Thursday, October 10, 2013

SET: Why Leaves Change Color

This experiment was so tempting to do considering the time of the year.  However, ours took a long time to actually see any results, so try to follow the experiment as closely as possible.  You could also start it in the morning and then, by evening, the results should be visible.

You will need:
-Leaves of different colors
-Clear glasses or jars
-Rubbing Alcohol
-Coffee Filters
-Aluminum Foil or plastic baggie
-A large Tupperware or Pyrex that will hold the glasses

We had a fun time collecting our different color leaves:

Then we sorted the leaves by color and the monkeys got started on tearing up our leaves and crushing them up into our glasses:

Once the leaves are crushed up finely, pour rubbing alcohol into the glasses until it completely covers the leaves.  *Remember to have an adult do this with the younger ones and be sure to do this in a well-ventilated area*.

Continue to mash up the leaves until the rubbing alcohol starts changing colors.  The rubbing alcohol turning a different color will ensure the experiment's success, so really focus on mashing up those leaves!  This was the step we didn't quite do as well and it's possible that's why our results took longer to see.

When finished, cover the glasses with aluminum foil.  You will then place the glasses in the Pyrex or Tupperware container and fill up the container with about an inch of hot water (again, have an adult do this if working with younger children).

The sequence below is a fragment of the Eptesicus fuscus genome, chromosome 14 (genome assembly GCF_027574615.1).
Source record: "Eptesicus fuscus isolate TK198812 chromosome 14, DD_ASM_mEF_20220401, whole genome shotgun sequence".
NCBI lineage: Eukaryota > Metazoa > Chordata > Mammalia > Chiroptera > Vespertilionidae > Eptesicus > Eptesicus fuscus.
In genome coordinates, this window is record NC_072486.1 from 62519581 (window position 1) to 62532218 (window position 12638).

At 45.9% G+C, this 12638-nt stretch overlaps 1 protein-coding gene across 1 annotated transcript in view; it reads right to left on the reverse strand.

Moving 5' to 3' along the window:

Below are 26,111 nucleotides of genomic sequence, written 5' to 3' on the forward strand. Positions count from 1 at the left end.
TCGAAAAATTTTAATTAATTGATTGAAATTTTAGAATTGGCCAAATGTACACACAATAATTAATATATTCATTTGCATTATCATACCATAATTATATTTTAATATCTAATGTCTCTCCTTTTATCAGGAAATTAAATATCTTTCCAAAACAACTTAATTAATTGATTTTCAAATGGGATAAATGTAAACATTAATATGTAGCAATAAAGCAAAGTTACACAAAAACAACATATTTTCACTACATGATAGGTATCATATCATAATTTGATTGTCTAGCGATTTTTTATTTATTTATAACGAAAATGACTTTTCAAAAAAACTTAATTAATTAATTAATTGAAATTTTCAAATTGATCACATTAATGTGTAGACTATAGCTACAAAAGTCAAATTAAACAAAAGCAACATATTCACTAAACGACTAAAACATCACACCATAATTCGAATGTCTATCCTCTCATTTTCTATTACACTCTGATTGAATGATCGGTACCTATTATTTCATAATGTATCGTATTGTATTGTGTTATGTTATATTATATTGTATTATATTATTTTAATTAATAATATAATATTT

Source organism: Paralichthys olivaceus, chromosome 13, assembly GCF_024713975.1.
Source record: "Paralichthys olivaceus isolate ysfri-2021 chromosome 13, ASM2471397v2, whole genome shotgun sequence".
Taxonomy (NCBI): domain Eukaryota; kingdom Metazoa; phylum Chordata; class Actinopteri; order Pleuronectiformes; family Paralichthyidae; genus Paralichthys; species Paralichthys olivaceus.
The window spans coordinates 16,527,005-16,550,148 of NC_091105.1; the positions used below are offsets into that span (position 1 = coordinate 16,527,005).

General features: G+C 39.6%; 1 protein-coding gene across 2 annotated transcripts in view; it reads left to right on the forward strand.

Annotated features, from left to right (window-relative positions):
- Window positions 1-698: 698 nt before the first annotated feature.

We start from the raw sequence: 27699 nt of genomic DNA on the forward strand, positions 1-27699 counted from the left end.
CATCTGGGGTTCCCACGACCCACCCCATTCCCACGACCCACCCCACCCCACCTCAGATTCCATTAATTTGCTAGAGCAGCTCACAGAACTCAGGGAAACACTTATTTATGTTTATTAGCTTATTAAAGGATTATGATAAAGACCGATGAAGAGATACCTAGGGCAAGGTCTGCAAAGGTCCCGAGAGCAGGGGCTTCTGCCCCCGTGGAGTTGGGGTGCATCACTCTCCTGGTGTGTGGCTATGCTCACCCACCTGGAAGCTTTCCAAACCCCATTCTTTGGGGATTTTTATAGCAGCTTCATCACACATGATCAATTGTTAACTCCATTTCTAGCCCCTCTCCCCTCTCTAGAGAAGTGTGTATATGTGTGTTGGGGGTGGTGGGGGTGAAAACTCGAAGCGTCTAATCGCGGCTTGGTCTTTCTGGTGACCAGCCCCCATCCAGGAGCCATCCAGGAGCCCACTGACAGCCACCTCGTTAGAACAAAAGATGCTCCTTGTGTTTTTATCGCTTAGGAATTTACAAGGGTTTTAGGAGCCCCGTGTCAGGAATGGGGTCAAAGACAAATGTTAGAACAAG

The next step is to wait for 30 minutes while periodically agitating the leaves and refilling the water to make sure the water stays warm.  We made ourselves busy with spraying colored water on some of our coffee filters:

After about 40 minutes, we removed the aluminum foil and tore our coffee filters into strips.  We placed the filters into the glasses and then taped the filter to the edge of the glass so it would stay in place:

And we waited again.  This time for a good hour, but we didn't see any results :(

The next morning, however, we saw the colors creeping up the coffee filters:

The longer we left it, the more colors we saw emerge:

After 48 hours, the coffee filters had amazing colorful patterns on them!

So, how does it work?

It's rather complicated, but here's a simpler version.  In the spring and summer, the leaves are green because of the chlorophyll.  The other colors you see on the filter are always there inside the leaf, but chlorophyll is so dominant it hides the other colors.  In the fall, however, the chlorophyll breaks down, which allows the other colors to be seen.  By using the heat and the rubbing alcohol, you are essentially using the technique of chromatography to separate the pigments.  Science can be so colorful!

What's been your favorite science experiment so far?

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